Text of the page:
Washington state gopher site (URL: gopher://olympus.dis.wa.gov) is great, and worth all the tax dollars that created it," he said. "It offers the most up-to-date access to state legislation, and getting that is a big part of my job. There's no other way to get that information in a timely way unless you're in Olympia [the capital]. That's really valuable." Sconyers added that he has helped his daughter locate geologic material from a U.S. Geologic Survey Web page (URL: http://info.er.usgs.gov/) for a school project, and even was able to order USGS publications from the site. Also, using the Washington state Web page (URL: http://www.seanet.com/Seattle/Parks/Parks. html) he researched state recreational areas and selected one to visit with his daughter on their first backpacking trip. Particularly useful to commuters, he said, is a Department of Transportation Web page (URL: http://www.wsdot.wa.gov/ regions/northwest/NWFLOW/) that shows traffic congestion, road construction and ferry schedules in Seattle, updated every five minutes. One office building in the financial district even displays the Web page constantly in the lobby as a service to the people who work in it. Yet Sconyers isn't without criticism. "A lot of what's out there is junk, though," he said. "A lot of the federal government stuff is pitched to a fourth grade level. A lot of it is limited to phone numbers and addresses, which is not very useful. On the other hand, phone numbers and addresses aren't easy to find anymore, so it's better to have them than not." Municipalities have been slow to adopt to the Internet, but lately they have been showing up more often. Robert E. Drescher, a systems analyst for the city of Los Angeles, developed the new Department of Building and Safety Web page (URL: http://www.ci.la.ca.us) to provide residents with a guide for obtaining building permits, the laws regarding building permits, directory of employees in the department, job openings in the department and the current agenda of the Planning Commission. The site will evolve to offer online applications for building permits. It also offers residents the opportunity to report hazards by e-mail. "The point of this is help people from having to come downtown and wait in a line," he said. "The Web page tells them who to call or e-mail. The mayor believes it is cost efficient because it is business friendly, and he wants Los Angeles to be known as friendly to business. The Internet is still young, but it is growing incredibly fast. It clearly is the way of the future, so cities are beginning to recognize that they need to have a presence on it and make it easy for people to get information about the city and its services." Drescher added that the Department of Building and Safety Web page required a week of his time to create, and will demand about 10 hours a month to maintain. "The cost is fairly minimal," he said.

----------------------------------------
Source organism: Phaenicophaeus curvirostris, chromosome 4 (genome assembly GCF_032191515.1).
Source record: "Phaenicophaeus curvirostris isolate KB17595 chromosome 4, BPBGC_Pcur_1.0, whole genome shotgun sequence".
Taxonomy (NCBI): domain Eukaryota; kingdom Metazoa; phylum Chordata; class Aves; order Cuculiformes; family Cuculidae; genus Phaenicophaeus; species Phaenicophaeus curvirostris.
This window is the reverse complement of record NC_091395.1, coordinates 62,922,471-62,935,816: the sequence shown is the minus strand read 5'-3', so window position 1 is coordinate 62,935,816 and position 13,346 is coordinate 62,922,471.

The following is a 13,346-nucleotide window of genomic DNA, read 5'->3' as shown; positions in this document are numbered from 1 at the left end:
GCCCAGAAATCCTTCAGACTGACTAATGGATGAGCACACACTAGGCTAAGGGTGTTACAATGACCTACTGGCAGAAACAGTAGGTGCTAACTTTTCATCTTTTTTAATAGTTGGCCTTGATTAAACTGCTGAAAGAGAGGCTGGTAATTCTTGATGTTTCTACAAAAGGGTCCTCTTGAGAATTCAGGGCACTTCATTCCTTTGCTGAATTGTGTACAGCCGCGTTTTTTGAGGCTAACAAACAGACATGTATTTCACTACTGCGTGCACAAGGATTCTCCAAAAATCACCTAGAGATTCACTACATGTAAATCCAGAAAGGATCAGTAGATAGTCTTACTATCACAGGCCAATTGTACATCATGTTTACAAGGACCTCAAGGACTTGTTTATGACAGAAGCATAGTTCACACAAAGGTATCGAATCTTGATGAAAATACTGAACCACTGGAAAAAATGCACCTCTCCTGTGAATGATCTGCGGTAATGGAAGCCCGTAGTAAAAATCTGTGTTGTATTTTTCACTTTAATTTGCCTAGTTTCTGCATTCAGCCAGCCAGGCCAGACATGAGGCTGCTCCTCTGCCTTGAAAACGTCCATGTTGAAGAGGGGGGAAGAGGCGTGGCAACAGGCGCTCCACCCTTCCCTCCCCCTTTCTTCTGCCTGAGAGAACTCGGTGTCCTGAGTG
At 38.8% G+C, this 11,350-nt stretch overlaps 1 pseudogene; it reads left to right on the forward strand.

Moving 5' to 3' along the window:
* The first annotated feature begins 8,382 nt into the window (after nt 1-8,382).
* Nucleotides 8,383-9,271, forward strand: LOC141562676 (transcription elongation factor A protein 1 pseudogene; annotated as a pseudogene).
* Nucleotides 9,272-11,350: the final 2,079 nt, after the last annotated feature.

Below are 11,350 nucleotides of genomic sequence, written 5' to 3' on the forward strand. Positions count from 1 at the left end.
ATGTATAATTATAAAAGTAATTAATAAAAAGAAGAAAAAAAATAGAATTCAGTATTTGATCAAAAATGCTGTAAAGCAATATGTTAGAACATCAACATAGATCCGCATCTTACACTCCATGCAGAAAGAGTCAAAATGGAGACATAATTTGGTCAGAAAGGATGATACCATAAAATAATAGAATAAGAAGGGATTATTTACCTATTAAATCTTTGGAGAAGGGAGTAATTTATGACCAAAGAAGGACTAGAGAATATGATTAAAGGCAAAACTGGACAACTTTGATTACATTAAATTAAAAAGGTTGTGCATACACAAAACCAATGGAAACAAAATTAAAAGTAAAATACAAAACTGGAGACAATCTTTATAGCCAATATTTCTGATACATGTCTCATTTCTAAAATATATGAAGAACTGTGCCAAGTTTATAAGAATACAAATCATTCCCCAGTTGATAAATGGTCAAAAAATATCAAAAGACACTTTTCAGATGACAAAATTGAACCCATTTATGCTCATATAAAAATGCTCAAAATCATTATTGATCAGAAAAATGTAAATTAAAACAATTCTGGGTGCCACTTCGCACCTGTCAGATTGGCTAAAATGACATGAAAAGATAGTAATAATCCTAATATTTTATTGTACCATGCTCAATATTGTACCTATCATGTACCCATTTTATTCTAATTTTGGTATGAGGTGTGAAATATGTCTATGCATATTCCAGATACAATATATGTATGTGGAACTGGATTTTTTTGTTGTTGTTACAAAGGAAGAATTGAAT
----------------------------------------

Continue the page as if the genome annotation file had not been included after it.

Financial Perspectives Cost is important both to government agencies and taxpayers, and can range from a relative pittance to expensive, depending on the size and sophistication of the site. A simple, no frills Web page can cost as little as $2,000 to develop and $100 a month to maintain in terms of posting fresh information. But that would be using a third-party computer server, and most government agencies want to have and control their own equipment. They also don't want to look drab next to their colleagues, so cost rises with the enhanced brilliance of graphics. A very sophisticated Web page, with online forms, access to extensive material and links to other agencies and information, can run up to $100,000 or more. Government Internet sites range across that spectrum. "They offer a variety of information, and in general they're excellent," observed Bruce Maxwell, a